BE HONEST

“If I get treatment and it works, I lose my rating”

When using the VA as a mental health provider, Veterans have been warned that they may not  be candidates for certain treatment (i.e., EMDR) because of the fear that losing their VA rating may compromise their ability to progress in treatment. Yes, the general understanding is that your VA disability benefits can be reduced if you get healthier. My research has not yielded any statistics regarding the rate of benefit reduction. My position is: If a Veteran is seeing me (with the exception of being court ordered) then their level of discomfort has reached a point where they want to make progress. A civilian practitioner is usually not connected to the VA or your benefits; hence, the overriding position is to improve your health and quality of life. Feeling better may not be a bad thing.

SOMETHING DOESN’T SOUND RIGHT? DON’T DROP THE ISSUE

Doctors are human. The Veteran who prompted my desire to provide these tips was scheduled for a review of his medical testing with a doctor other than the doctor who initially examined them. This Veteran had been scheduled to see an alternate doctor to accommodate the Veteran’s limited schedule. But when the alternate doctor called to say the Veteran had to see his original doctor, the Veteran accepted this and scheduled an appointment a month out to see the original doctor. Didn’t make sense, but the Veteran did as they were told. Upon prompting, the Veteran called back and explained their confusion. The office acknowledged that the Veteran was correct! Who’d a thunk it. They rescheduled to an earlier appointment with another doctor and things moved forward. Question, question, question. It goes back to taking charge. Trust that  you know what you need for your own health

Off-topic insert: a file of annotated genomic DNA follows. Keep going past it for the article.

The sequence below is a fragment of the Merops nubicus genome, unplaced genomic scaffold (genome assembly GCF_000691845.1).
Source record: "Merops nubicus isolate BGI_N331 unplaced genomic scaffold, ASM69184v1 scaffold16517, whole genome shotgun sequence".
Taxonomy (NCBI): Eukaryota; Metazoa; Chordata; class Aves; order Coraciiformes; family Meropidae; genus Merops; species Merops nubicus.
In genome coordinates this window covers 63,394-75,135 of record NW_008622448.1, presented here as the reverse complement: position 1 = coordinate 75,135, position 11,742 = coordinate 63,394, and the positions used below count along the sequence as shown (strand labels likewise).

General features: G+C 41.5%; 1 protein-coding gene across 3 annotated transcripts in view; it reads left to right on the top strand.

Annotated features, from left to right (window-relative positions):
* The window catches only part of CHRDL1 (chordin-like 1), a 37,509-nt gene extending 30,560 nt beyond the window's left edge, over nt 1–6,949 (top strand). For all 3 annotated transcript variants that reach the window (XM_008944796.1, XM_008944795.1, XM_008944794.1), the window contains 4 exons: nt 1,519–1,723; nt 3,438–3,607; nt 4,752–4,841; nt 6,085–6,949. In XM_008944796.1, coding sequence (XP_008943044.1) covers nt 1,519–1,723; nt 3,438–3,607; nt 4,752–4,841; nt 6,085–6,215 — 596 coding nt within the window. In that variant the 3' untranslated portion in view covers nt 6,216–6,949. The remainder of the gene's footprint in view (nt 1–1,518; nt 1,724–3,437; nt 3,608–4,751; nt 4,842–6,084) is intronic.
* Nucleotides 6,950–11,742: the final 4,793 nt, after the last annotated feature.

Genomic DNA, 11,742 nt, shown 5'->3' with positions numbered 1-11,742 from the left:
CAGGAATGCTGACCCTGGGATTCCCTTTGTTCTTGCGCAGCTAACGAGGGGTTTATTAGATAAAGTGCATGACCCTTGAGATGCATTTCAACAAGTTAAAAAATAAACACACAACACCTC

Posted on November 11, 2018 and filed under PTSD, awareness.

The beauty of EMDR

This weekend something so powerful occurred in my office and I have to share!